"Paper-Lite" Nonconformance Tracking System


Coleman, John I.; Applegate, Jeanne E.   (1989, ASQC)   Douglas Aircraft Co., Long Beach, CA

Annual Quality Congress, Toronto, Ontario, Canada    Vol. 43    No. 0
QICID: 3624    May 1989    pp. 575-579
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Article Abstract

Douglas Aircraft Company (DAC), a component of the McDonnell Douglas Corporation, has been shifting from a predominantly commercial company to a balance between military and commercial programs. This increased government interest in DAC's business practices has resulted in the emphasis on nonconformance tracking, reporting, and corrective action requirements. To meet these requirements efficiently and resolve manual methods difficulties, a new "paper-lite", or automated, method of processing nonconformances is being created at DAC. The end result si a timely, effective, cost reducing, nonconformance system. This paper addresses several aspects of the development of the "paper-lite" system including:

  1. The myths concerning military and legal requirements for records.
  2. What the actual requirements are, including military standards.
  3. A description of the old manual method, including a description of the paper shuffle, time lags, and other short comings.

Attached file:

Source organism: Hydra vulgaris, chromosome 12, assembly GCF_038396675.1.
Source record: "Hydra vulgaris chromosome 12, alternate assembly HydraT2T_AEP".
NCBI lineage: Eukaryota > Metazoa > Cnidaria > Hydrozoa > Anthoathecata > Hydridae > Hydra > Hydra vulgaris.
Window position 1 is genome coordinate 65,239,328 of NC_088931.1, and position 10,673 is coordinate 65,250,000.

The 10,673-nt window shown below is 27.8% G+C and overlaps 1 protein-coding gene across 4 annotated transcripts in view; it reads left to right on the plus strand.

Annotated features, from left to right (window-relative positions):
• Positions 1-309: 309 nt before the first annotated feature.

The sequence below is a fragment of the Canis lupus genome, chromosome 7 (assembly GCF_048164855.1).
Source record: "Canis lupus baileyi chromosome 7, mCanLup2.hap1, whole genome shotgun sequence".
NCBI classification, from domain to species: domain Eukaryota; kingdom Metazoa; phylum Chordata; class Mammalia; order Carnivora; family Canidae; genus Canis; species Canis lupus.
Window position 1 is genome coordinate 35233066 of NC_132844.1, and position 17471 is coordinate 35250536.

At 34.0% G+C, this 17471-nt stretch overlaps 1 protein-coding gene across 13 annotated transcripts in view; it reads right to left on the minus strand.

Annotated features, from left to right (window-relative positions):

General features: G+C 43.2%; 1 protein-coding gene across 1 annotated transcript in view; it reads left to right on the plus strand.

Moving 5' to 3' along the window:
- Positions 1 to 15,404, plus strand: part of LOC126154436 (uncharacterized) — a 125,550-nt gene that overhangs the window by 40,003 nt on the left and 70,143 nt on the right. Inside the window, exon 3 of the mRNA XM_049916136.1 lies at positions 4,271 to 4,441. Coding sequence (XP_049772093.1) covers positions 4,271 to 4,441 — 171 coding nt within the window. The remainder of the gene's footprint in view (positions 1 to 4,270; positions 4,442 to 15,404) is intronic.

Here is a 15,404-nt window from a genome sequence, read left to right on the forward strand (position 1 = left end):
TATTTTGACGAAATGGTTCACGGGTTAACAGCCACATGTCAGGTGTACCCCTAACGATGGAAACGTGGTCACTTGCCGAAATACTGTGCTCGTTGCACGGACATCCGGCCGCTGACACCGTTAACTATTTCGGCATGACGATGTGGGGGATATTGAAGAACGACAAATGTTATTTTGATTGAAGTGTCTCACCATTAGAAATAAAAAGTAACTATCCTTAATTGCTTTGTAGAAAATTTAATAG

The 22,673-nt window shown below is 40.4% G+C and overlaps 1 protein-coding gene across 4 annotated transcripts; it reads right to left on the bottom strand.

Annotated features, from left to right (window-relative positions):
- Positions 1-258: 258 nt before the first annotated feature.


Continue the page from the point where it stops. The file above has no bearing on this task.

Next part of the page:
4. An overview of the new automated method, including details on direct user input, immediate data validation, and immediate data accessibility.
  5. Systems security to protect the records, including internal systems security and industry standard techniques.
  6. Records impound requirements and methods.
During development of the automated nonconformance tracking system it became obvious that the creation of nonconformance records would be both practical and efficient. The idea was to eliminate paper as much as possible. Not too surprisingly we encountered a lot of resistance to this idea. There were (and for some people still are) many fears, myths, and misconceptions about this concept. The purpose of this paper, therefore, is to present the facts about this "paper-lite" concept. We will dispel the most common myths that we encountered and discuss the legalities, security, and efficiency of such a system.


Computers,Defects,Aerospace industry,Documentation

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